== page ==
The Fault In This Film
For the genre Paper Towns falls in, this movie doesn’t really present anything that its audience could consider groundbreaking for a coming-of-age drama, but as mentioned before it’s enjoyable on an average level that the audience won’t really have much to complain about. If you’re looking for a drama that’s going to blow your mind away though, then maybe Paper Towns may leave you feeling unsatisfied and unfulfilled. One thing to note is that unlike The Fault in Our Stars, John Green’s other novel brought to the big screen, this movie does focus more on the relationship between best friends than it does on romantic interests. There is a partial element of romance though that is essential to the plot, but that isn’t necessarily the biggest thing to take a away from this movie. That could be a good thing for some audiences as there are already a lot romantic dramas that have been released and not many of them have been done very well.
Not So Supportive
Given that this movie is about the relationship between best friends let’s evaluate how the supporting cast helps to hold this movie up. Out of the three in this group of best friends, Ben is the one who acts like a player even though he has no game. He’s the guy in this group of friends that tries too hard to find a girl he likes and it ends up with him falling on his face quite a bit. Radar on the other hand is the one in the group who has a relationship and is happy with how it is, yet he is embarrassed to allow his girlfriend, Angela, to meet his friends and his family for reasons you will find out early on. Lacey isn’t delved into a lot as a character and stands mainly to have her relationship with Margot contrast “Q”’s supposed relationship with Margot. It’s interesting to see, but walking away once the movie is done you don’t have any great details of who Lacey is other than she’s Margot’s best friend and that she’s a small part of the equation to why Margot runs away. Along with that there is a small identity issue to be somewhat explored with Lacey at one point, even though there’s no real gravity to make the situation matter to the audience on a level of high importance. As for Angela, she’s the character that comes in late to the party, or story in this case, and besides being Radar’s girlfriend her character isn’t really explored that much further. She’s there to be another person to go on this journey with the established gang and to make conversation with.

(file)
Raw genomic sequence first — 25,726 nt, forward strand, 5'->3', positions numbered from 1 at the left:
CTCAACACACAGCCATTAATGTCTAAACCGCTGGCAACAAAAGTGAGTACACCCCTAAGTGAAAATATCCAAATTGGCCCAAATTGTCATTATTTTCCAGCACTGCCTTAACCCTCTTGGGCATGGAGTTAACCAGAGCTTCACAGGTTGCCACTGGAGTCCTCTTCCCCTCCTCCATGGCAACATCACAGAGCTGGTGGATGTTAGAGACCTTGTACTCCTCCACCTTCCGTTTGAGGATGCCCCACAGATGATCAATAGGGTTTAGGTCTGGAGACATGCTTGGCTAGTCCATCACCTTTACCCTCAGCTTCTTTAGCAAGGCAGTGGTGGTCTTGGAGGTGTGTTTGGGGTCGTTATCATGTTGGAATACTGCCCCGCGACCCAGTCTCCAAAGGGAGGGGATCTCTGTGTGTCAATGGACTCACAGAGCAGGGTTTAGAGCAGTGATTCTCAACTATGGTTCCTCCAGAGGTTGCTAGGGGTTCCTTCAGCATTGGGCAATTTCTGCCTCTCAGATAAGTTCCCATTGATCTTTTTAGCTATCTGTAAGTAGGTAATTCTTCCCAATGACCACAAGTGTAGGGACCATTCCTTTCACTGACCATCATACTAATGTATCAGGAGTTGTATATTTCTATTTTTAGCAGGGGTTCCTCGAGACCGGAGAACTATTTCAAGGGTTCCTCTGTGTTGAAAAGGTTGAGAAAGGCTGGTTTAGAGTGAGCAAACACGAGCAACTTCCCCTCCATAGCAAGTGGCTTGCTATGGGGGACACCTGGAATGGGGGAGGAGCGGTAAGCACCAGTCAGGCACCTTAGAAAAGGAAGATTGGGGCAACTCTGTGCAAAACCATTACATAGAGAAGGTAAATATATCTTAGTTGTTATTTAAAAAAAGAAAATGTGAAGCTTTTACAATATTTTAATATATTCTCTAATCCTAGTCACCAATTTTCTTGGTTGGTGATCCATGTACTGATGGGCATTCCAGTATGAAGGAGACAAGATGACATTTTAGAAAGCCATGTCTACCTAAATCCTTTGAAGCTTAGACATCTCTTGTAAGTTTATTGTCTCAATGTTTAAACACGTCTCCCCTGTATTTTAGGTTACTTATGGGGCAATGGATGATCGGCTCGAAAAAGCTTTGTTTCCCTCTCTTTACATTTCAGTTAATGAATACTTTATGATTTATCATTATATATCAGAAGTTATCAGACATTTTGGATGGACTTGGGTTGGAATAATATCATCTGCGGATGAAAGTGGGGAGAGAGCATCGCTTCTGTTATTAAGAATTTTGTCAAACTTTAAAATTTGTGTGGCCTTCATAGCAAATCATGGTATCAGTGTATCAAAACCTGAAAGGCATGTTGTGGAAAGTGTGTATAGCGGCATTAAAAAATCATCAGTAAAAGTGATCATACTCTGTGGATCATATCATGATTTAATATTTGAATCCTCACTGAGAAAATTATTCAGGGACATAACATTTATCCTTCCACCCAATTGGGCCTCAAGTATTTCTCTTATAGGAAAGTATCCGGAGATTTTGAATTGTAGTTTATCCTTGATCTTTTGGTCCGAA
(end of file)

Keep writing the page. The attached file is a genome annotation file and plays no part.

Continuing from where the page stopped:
Paper Towns Verdict
While this movie isn’t perfect it’s still one you can enjoy and take a simple life lesson from. Not every movie can be as complicated or mind blowing as Inception while still being fun and enjoyable. Time to time it’s nice to have a simple drama such as Paper Towns that allows you to walk away with a feel good vibe. Well I hope you can walk away with a feel good vibe and if not then at least you know now how the movie was. Give Paper Towns a chance and let it take you on a quick journey of what high school or your last year of high school may possibly be like. Let it give you the chance to see what is important to take away from life while you’re young and what you can let go of.